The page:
Innovating good: How an Alabama nonprofit, KultureCity is creating a world of acceptance for individuals with sensory needs
Innovation often describes new technology, but for Alabama based nonprofit KultureCity, it’s a mission. The organization works with businesses and organizations to make sure those with sensory needs feel welcome wherever they go.
Uma Srivastava, KultureCity’s COO, says KultureCity is more than a nonprofit, but “a company geared for social good.”
Currently, KultureCity is working in the United States, Australia, and Canada – with hopes to expand in the future.
KultureCity aims to create a community where sensory inclusivity is the norm, not just a day or time. To do this, KultureCity installs sensory rooms, offers sensory inclusion certification courses and provides LifeBoks, life-saving safety kits to families with loved ones who have Autism.
“Similar to when you go into a facility and you see the ADA accessibility, that’s how we want KultureCity to be, so that way individuals with sensory needs are welcome at every event, every game, every concert, rather than just sensory friendly events,” Srivastava said.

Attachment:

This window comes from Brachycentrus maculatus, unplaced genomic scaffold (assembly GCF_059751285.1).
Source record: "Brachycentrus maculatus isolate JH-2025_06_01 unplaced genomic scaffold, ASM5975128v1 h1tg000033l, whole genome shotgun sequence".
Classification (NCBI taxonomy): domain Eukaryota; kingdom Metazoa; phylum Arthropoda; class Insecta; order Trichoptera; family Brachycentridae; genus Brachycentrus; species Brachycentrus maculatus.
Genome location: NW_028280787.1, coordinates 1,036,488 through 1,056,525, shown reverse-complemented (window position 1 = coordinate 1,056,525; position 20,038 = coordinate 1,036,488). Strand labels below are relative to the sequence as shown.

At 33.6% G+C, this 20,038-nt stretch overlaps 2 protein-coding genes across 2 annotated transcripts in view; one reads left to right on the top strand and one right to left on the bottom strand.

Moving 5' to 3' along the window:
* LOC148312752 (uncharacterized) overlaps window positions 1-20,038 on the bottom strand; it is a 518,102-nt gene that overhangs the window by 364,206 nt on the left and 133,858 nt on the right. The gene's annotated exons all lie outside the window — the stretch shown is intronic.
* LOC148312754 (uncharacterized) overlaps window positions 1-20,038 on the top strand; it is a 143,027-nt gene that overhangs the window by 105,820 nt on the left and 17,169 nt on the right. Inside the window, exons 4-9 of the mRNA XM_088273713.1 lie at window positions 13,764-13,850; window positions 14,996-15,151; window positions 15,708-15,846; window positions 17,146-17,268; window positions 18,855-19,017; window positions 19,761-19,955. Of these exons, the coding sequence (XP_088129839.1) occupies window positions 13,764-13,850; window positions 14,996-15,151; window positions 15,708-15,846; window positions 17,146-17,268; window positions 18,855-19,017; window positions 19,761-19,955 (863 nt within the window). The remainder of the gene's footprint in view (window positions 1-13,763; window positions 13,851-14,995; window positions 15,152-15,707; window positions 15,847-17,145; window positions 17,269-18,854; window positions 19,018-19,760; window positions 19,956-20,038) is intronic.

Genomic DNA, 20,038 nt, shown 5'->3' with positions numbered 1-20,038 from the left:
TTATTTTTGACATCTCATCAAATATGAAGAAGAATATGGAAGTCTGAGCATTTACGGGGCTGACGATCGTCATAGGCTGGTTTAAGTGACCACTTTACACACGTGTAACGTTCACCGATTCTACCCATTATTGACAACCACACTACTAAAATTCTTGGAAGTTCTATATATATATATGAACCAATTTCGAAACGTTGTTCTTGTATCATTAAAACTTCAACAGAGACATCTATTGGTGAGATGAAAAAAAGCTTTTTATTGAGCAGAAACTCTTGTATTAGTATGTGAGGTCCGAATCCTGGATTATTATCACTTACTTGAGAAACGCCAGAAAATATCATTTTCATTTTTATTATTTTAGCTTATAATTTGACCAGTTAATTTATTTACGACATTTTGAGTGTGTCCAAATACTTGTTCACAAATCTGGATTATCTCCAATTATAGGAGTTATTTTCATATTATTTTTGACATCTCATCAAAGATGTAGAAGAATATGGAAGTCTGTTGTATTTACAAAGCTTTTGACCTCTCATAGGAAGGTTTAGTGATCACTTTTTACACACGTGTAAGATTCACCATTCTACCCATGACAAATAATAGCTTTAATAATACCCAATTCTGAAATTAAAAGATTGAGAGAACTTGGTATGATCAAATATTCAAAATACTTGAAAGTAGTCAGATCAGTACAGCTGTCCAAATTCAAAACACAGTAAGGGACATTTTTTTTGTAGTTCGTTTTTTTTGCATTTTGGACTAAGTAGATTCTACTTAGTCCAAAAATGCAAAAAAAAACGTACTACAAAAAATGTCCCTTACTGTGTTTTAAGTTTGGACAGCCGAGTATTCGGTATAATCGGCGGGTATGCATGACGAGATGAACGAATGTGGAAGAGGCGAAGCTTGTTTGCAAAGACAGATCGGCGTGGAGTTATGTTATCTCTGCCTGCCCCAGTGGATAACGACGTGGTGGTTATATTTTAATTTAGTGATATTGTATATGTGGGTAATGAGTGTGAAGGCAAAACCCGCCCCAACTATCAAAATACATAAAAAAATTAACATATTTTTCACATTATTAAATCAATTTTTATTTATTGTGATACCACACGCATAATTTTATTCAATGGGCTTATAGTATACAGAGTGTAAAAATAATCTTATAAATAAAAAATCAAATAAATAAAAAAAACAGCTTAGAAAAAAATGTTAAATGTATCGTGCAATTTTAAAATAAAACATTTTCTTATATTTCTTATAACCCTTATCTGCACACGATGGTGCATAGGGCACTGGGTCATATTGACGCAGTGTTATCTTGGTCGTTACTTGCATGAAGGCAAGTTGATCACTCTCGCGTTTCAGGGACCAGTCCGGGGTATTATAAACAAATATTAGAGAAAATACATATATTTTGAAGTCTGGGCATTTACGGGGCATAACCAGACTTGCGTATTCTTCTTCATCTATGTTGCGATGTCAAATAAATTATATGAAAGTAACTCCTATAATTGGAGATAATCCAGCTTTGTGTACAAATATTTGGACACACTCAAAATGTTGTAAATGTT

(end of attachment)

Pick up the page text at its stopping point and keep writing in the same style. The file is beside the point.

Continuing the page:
Srivastava says that many individuals with sensory needs are not able to socialize with their friends and family, causing them to feel isolated. In their aim to create a welcoming community for all, KultureCity offers a sensory inclusive certification course to businesses.
“We’ve trained over 15,000 staff at 250 venues to be inclusive,” she said, adding, “these staff members now know how to handle an overload, language to use, not to use, and how to approach a family or an individual.”
KultureCity’s has made a strong impact both in the United States and Birmingham. Thanks to their efforts, the Birmingham Airport is now the third airport in the nation to have a sensory inclusive room.